- Search by Field of Study to find what programs are available and what schools offer those programs. You may use keywords such as: Biomedical Engineering; Engineers; or Consulting Engineers.
- Search by Training Provider to find schools by name, type of school, or location.
Contact the schools you are interested in to learn about the classes available, tuition and fees, and any prerequisite course work.
Where Would I Work?
The largest industries employing Biomedical Engineers are as follows:
|Industry Title||Percent of Total Employment for Occupation in California|
|Medical Equipment and Supplies Mfg ||42.9%|
|Pharmaceutical & Medicine Manufacturing ||19.7%|
|Scientific Research and Development Svc ||19.6%|
|Electronic Instrument Manufacturing ||6.1%|
|Offices of Physicians ||1.1%|
Finding a Job
Contacting employers directly is an effective way to find a job in this field. Other choices include using a college job placement office, attending a job fair, and/or belonging to an engineering organization, especially one that provides services and attention to students. Newspaper advertisements and the Internet provide additional job listings. Online job opening systems include JobCentral at www.jobcentral.com and CalJOBSSM at www.caljobs.ca.gov.
To find your nearest One-Stop Career Center, go to Service Locator. View the helpful job search tips for more resources. (requires Adobe Reader).
Yellow Page Headings
You can focus your local job search by checking employers listed online or in your local telephone directory. Below are some suggested headings where you might find employers of Biomedical Engineers.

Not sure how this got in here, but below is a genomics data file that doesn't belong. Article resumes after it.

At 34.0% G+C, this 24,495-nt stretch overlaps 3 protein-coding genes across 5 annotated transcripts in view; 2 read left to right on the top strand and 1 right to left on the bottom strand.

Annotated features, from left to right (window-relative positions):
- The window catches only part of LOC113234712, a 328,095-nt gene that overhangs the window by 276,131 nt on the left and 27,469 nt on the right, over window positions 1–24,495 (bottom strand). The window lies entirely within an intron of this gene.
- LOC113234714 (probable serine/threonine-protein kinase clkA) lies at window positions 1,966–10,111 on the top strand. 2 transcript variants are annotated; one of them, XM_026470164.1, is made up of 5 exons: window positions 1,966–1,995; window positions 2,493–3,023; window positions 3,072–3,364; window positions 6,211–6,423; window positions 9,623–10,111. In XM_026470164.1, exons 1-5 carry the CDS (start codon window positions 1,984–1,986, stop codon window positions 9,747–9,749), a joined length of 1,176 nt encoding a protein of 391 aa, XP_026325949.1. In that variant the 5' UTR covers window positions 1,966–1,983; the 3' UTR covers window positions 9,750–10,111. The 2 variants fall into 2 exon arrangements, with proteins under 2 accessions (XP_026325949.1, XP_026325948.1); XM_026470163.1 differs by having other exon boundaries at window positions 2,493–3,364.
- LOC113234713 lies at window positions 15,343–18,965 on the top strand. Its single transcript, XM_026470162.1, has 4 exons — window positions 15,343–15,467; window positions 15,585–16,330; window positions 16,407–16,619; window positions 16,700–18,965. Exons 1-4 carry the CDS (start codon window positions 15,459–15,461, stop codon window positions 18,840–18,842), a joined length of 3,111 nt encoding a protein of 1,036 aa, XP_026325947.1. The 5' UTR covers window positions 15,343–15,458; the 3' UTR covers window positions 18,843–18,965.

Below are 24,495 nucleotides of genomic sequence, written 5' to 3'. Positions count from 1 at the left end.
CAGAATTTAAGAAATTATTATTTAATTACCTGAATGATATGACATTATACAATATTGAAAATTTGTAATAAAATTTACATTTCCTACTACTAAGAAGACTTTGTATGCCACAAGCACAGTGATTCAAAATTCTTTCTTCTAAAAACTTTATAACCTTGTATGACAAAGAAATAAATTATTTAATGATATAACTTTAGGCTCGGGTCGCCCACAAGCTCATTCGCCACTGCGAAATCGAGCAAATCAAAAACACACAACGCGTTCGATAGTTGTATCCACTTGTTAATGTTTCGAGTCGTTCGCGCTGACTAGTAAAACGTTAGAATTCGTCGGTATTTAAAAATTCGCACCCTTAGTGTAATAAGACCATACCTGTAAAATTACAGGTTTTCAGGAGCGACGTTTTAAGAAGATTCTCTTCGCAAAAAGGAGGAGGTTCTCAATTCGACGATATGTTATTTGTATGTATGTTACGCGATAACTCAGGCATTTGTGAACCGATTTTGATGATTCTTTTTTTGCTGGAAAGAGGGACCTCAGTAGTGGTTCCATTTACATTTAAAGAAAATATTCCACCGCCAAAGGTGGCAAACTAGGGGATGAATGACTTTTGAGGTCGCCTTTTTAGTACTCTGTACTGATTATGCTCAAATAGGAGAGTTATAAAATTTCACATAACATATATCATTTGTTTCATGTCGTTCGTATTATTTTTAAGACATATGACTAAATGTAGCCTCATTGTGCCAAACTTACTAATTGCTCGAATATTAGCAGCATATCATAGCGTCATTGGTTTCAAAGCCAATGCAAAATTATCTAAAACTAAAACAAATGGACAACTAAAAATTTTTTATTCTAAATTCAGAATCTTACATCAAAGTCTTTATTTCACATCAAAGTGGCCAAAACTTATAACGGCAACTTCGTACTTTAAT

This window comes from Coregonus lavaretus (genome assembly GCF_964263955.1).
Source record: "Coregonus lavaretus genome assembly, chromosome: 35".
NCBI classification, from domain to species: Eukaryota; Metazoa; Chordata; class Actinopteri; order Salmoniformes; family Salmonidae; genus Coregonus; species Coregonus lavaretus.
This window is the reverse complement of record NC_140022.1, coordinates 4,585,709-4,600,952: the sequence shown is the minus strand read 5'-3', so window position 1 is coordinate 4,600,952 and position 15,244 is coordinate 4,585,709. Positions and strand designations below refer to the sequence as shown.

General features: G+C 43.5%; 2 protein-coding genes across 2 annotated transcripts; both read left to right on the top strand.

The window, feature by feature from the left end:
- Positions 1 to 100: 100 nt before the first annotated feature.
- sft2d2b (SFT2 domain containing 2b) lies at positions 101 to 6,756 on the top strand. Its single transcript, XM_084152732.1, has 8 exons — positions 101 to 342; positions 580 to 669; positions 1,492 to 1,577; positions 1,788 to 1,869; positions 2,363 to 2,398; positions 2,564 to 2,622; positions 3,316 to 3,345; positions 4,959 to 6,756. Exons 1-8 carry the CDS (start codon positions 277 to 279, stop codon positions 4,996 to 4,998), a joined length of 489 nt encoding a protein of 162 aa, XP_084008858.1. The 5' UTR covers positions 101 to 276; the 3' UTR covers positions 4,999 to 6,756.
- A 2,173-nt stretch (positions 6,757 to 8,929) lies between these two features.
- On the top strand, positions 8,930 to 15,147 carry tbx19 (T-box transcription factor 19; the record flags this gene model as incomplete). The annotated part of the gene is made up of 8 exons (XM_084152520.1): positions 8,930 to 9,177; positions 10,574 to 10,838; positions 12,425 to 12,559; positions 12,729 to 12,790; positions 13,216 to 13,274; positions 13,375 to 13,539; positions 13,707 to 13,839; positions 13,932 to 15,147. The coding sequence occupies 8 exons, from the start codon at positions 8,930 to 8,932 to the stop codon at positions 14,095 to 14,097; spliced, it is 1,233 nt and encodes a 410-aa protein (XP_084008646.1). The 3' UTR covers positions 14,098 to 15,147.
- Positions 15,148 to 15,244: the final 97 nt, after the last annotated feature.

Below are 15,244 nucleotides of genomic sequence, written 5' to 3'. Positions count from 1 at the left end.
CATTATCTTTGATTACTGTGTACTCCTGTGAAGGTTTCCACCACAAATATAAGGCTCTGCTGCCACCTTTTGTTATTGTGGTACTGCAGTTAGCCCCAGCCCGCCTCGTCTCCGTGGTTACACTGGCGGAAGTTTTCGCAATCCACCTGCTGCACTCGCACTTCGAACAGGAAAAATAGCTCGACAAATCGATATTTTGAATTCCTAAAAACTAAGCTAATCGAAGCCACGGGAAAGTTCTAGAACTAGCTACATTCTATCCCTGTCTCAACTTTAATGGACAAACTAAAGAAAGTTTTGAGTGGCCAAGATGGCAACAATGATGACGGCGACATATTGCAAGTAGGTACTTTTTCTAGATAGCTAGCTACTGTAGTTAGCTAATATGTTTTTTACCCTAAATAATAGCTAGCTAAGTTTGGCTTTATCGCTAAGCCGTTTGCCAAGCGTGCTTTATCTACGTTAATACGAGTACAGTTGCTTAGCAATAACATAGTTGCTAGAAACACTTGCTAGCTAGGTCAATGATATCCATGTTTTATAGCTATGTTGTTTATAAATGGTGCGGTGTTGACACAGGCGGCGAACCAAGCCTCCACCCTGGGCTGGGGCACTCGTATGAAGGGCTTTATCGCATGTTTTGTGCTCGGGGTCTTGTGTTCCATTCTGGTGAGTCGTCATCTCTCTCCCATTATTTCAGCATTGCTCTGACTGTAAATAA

- Biomedical Engineers
- Consulting Engineers
- Medical Research
Find Possible Employers
To locate a list of employers in your area, go to "Find Employers" on the Labor Market Information Web site:
- Select one of the top industries that employ the occupation. This will give you a list of employers in that industry in your area.
- Click on "View Filter Selections" to limit your list to specific cities or employer size.
- Click on an employer for the street address, telephone number, size of business, Web site, etc.
- Contact the employer for possible employment.
Where Could This Job Lead?
With additional education and experience, Biomedical Engineers can advance to supervising Engineers, project leaders, or into general management of their company. This is not an uncommon career path for the Engineer who works in a technical field.
Some universities offer a doctoral degree in biomedical engineering combined with a medical degree. This leads to a Ph.D/M.D. degree.
It is possible for ambitious Engineers to work as consultants, or to start their own engineering business.
Below is a list of occupations related to Biomedical Engineers with links to more information.
|Computer Hardware Engineers||Guide|
|Electronics Engineers, Except Computer||Guide|
These links are provided for your convenience and do not constitute an endorsement by EDD.
For the Career Professional
The following codes are provided to assist counselors, job placement workers, or other career professionals.